Sake Challenge - Sake vs. Indonesian Food | True Sake
September 2010

Sake Challenge - Sake vs. Indonesian Food

Posted by Beau Timken in 2010, Newsletter, Sake Challenge, September
Borobudur I am on a spiritual sake quest that will finally put a nail in the coffin of "sake can only be consumed at a sushi restaurant" mantra. Wake up people! Food and sake go together - always have and always will. If it has a tail, roots, feathers, leaves, or a damn beak sake will go with it - anytime and any place. And that is my quest - the place or origin of the cuisine does not matter. It can be Spanish, Italian, Brazilian or ughhhh British chow and sake will walk the walk. Japan has chickens! Japan has salad! Japan has beef! Japan has spicy and savory dishes! Japan has sweet and salty fare, so why not think about having sake with these "tones" from other countries?

The Sake Challenge is my way for you great consumers to see outside of the sushi paradigm, and to achieve this "new view on brew" I will usually select two different sake styles and price-points and bring them to a non-Japanese restaurant with a celebrity, sake-sleuth or hell even a friend in tow. Read about past challenges:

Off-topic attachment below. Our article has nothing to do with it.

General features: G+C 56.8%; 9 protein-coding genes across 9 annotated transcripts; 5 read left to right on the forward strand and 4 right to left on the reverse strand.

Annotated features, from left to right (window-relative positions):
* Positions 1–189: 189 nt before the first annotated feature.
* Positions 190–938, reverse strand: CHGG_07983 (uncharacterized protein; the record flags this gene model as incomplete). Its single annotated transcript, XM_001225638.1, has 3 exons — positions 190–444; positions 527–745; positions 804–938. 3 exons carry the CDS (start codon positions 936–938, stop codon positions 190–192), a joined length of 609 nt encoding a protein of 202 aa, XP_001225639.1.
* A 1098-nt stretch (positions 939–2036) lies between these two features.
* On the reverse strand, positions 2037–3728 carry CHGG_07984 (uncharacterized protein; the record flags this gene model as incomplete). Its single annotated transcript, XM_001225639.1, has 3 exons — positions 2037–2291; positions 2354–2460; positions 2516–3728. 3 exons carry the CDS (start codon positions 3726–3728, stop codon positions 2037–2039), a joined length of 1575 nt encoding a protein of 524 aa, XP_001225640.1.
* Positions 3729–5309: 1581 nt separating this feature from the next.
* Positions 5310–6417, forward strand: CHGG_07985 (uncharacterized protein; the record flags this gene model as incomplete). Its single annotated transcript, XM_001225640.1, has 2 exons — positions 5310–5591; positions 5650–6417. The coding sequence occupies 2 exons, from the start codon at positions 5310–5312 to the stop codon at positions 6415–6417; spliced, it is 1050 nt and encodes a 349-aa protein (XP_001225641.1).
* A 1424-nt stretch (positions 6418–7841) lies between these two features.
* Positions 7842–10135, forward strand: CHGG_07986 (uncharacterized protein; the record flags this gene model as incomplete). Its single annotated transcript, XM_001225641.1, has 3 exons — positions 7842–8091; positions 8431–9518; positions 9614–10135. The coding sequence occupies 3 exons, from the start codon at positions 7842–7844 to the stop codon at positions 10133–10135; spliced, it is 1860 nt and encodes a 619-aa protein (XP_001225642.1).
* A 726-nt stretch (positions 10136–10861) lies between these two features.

When reviewing restaurants and their specific cuisines paired with sake I use the following criteria:
  • Works World Class (WWC)
  • Works Well (WW)
  • Works (W)
  • Does Not Work (DNW)
This criterion is more true to the mission of bringing a beverage to a restaurant not knowing what you will pair with. The point is to make the general pairings "work." Rare is the day that you bring a specific wine or sake to pair with a specific dish - we look for generalities and the entire eating/drinking experience. Think of fishing with a net as opposed to a hook and line - a pairing is supposed to reach out and catch more flavors as opposed to just hitting one match.

This month's Challenge pits a very old friend and Sake Challenge veteran Kazu Yamazaki of the Japan Prestige Importing company with a first - Indonesian Food! Oh boy and rock n roll! The restaurant we chose is called Borobudur. "The best Indonesian food in the Bay Area" Asia Week Magazine. Their menu stated: Indonesia "Spice Islands" are 13,000 islands stretching across 5000 miles from Sumatra in the West to Irian Jaya in the East. The food on the whole was loaded with lots of local herbs and spices and had a little more kick than I thought that it would.